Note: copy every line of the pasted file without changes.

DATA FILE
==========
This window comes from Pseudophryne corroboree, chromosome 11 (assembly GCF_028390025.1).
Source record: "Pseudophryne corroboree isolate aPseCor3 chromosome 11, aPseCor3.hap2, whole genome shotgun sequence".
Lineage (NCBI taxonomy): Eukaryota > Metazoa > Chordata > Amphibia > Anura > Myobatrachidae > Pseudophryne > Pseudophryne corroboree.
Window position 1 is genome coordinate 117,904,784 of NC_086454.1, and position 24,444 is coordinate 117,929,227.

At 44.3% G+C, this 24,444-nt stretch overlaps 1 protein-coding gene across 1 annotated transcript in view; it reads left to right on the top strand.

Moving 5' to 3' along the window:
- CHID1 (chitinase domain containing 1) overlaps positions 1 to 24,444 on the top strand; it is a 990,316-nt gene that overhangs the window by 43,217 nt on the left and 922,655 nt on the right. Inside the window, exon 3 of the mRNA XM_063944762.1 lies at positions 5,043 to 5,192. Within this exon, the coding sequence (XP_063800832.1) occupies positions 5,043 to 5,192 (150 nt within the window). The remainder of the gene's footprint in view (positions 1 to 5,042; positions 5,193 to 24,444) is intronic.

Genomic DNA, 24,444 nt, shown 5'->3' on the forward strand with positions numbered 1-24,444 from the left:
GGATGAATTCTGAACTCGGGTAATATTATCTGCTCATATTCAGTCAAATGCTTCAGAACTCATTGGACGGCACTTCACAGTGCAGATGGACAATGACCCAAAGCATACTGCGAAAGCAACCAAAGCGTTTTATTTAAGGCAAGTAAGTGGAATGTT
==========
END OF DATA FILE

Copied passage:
This window comes from Pseudophryne corroboree, chromosome 11 (assembly GCF_028390025.1).
Source record: "Pseudophryne corroboree isolate aPseCor3 chromosome 11, aPseCor3.hap2, whole genome shotgun sequence".
Lineage (NCBI taxonomy): Eukaryota > Metazoa > Chordata > Amphibia > Anura > Myobatrachidae > Pseudophryne > Pseudophryne corroboree.
Window position 1 is genome coordinate 117,904,784 of NC_086454.1, and position 24,444 is coordinate 117,929,227.

At 44.3% G+C, this 24,444-nt stretch overlaps 1 protein-coding gene across 1 annotated transcript in view; it reads left to right on the top strand.

Moving 5' to 3' along the window:
- CHID1 (chitinase domain containing 1) overlaps positions 1 to 24,444 on the top strand; it is a 990,316-nt gene that overhangs the window by 43,217 nt on the left and 922,655 nt on the right. Inside the window, exon 3 of the mRNA XM_063944762.1 lies at positions 5,043 to 5,192. Within this exon, the coding sequence (XP_063800832.1) occupies positions 5,043 to 5,192 (150 nt within the window). The remainder of the gene's footprint in view (positions 1 to 5,042; positions 5,193 to 24,444) is intronic.

Genomic DNA, 24,444 nt, shown 5'->3' on the forward strand with positions numbered 1-24,444 from the left:
GGATGAATTCTGAACTCGGGTAATATTATCTGCTCATATTCAGTCAAATGCTTCAGAACTCATTGGACGGCACTTCACAGTGCAGATGGACAATGACCCAAAGCATACTGCGAAAGCAACCAAAGCGTTTTATTTAAGGCAAGTAAGTGGAATGTT